If we are going to be forced to have a ridiculous wolf hunt plan than closing off a few miles of paved road and forcing theses so called outdoors men to venture into the woods to get there claim..FINE…maybe while they are out there they will gain a bit of appreciation for the type of terrain and conditions the wolf endures.

  6. avatar ranch hand says:

    A ranchers (private property) should be wolf shooting areas if he or she feels like they are a threat to his livelyhood.

  7. avatar JB says:

    “A ranchers (private property) should be wolf shooting areas if he or she feels like they are a threat to his livelyhood.”

    I’ll trade you: livestock producers can kill any wolf that comes near livestock on private lands if you get all of the livestock off of public lands. What do you say? Deal?

  8. avatar Chuck says:

    I’m sorry but I was led to believe that here in the United States of America if you could not make it own your own hard work & sweat then you went out of business. If these ranchers can’t make it on their own land then they should find some other way to make money. This should not even be up for arguments sake, there should be no livestock on PUBLIC LANDS PERIOD, this is your land as its my land, no one should be able to trash it, waste it like it was their own private backyard. Defenders of wildlife should not pay one penny to a rancher that lost livestock on public land, you pay to play.

  9. avatar ranch hand says:

    You people dont understand that these grazing rights were in contract when all this “public property” was purchased from the ranchers through time.Huh you want this property well heres some rules …#1 I still get to turn cattle loose on it.wow common sense

  10. avatar Catbestland says:

    Ranch Hand,

    “all this “public property”” was never purchased from the ranchers. Rather the ranchers simply helped themselves to federal lands until those lands were regulated. The ranchers NEVER owned it. The public always owned it. Do some research.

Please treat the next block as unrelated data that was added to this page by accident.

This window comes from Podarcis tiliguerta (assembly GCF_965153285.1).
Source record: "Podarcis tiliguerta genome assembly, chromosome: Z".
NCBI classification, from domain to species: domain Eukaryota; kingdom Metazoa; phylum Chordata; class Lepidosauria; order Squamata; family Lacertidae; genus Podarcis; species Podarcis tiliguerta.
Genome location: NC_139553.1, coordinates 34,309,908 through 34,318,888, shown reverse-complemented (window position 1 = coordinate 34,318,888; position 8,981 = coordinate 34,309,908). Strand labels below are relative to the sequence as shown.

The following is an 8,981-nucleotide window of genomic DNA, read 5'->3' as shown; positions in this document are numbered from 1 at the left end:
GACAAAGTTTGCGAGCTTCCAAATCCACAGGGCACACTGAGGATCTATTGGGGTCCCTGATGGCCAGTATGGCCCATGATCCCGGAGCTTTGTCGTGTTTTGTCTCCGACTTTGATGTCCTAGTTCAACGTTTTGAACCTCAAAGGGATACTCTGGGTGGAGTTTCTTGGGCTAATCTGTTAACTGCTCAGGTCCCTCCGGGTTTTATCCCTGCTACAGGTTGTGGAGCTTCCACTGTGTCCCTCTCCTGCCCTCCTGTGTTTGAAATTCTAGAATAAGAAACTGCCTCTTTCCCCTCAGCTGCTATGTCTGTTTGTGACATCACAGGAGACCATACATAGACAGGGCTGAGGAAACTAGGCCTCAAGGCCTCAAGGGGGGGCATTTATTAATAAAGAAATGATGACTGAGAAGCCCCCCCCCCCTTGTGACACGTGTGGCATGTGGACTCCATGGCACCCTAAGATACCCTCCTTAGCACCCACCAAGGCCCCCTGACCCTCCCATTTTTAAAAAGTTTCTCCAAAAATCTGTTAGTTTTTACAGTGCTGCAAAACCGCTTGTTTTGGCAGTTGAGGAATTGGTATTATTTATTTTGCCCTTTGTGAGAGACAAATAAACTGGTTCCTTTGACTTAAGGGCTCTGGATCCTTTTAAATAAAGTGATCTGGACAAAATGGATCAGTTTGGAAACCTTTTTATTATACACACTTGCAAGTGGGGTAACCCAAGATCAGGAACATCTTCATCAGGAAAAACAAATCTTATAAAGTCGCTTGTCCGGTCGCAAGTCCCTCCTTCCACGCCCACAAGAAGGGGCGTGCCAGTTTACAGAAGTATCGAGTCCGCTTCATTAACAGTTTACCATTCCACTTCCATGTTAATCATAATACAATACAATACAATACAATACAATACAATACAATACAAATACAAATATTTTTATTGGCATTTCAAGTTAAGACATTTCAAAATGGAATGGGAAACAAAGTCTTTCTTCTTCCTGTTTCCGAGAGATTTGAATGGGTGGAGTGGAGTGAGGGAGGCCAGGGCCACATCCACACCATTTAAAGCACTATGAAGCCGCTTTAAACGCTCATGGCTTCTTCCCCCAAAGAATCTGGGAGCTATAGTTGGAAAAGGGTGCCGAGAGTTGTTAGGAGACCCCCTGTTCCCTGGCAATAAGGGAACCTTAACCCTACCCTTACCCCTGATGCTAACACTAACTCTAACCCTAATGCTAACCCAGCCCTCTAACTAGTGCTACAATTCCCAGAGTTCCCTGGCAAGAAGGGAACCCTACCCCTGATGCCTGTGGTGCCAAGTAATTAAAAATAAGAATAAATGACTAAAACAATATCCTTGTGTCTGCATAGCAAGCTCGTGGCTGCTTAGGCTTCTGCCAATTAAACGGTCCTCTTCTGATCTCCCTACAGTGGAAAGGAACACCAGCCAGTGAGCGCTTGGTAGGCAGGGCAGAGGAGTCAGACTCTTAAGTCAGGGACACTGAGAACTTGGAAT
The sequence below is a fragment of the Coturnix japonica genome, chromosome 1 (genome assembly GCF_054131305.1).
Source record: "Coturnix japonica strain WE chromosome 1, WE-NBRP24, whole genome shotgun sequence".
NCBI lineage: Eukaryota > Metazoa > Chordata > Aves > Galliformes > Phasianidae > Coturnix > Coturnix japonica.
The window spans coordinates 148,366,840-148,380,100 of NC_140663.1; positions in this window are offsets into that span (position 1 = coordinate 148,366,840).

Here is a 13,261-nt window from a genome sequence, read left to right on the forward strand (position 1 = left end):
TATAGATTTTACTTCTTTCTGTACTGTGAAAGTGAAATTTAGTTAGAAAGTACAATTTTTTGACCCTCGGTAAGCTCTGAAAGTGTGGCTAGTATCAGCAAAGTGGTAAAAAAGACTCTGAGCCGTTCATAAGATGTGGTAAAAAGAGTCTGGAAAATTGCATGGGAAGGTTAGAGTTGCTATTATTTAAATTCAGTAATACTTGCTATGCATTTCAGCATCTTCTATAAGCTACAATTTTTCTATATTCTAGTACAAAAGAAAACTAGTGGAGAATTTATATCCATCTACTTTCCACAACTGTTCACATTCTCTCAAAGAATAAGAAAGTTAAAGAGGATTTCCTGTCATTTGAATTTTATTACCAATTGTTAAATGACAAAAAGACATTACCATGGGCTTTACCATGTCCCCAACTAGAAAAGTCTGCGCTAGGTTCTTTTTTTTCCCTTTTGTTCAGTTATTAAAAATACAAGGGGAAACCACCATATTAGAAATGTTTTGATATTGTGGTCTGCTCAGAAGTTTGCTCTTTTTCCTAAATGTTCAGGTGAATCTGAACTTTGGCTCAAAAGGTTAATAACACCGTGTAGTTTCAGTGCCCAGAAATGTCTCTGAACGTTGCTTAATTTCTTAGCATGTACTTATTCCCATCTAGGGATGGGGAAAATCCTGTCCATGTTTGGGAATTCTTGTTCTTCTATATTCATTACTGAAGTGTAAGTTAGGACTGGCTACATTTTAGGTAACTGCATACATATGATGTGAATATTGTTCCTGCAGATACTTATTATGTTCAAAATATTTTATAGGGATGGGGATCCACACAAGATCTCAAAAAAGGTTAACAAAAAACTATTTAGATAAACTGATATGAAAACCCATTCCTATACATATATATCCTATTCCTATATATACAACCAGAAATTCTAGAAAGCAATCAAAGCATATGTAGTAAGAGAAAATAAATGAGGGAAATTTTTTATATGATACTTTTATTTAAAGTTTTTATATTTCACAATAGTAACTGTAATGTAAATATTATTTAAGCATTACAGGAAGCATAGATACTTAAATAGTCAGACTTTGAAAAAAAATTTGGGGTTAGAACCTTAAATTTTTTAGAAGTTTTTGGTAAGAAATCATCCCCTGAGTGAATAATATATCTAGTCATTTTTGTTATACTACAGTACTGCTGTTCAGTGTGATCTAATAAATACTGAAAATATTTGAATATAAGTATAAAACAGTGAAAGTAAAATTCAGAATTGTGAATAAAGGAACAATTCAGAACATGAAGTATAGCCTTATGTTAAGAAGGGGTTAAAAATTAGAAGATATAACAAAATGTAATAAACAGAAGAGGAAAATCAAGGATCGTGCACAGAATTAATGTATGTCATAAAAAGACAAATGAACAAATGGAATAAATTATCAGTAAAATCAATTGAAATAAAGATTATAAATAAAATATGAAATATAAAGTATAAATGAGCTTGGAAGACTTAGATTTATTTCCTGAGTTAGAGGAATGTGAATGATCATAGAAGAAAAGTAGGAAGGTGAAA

http://www.blm.gov/nv/st/en/prog/grazing/history_of_public.html

  11. avatar JEFF E says:

    Ranch Hand,
    As cat says the PUBLIC property was never purchased from ranchers. Ranches do not get to –just turn cows out—- on public land although with the way state governments bend over for the livestock industry and the obscenely low grazing fees it probably seems that way. I suggest you do some serious self education on the subject.
    As the saying goes it is be silent than speak and remove all doubt.

  12. avatar Buffaloed says:

    Cat,

    I think Ranch Hand “went away”.

    That being said, you are right Cat, and Ranch Hand is horribly wrong let alone incoherent. The grazing “rights” he refers to are not “rights”. That is why permits are issued, you don’t have to have permission to have rights. Good thing he’s not a lawyer because his logic is a little crazy.

    Let’s all hope that those grazing permits will go away either by carrot or stick.

    5 YEARS! 😉

  13. avatar Catbestland says:

    Buffaloed,
    I so hope you are right about the permits going away. I think most of the problem is that the ranchers that squawk the most are not educated to the facts and so they end up being their own worst enemy when these issues end up in Court. They actally believe that they have a contractural right to the land. I guess an uneducated opponent is the best kind to end up in Court with. But they sure cause everyone to waste time and money in Court when they don’t listen to reason.

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‎"At some point we must draw a line across the ground of our home and our being, drive a spear into the land and say to the bulldozers, earthmovers, government and corporations, “thus far and no further.” If we do not, we shall later feel, instead of pride, the regret of Thoreau, that good but overly-bookish man, who wrote, near the end of his life, “If I repent of anything it is likely to be my good behaviour."

~ Edward Abbey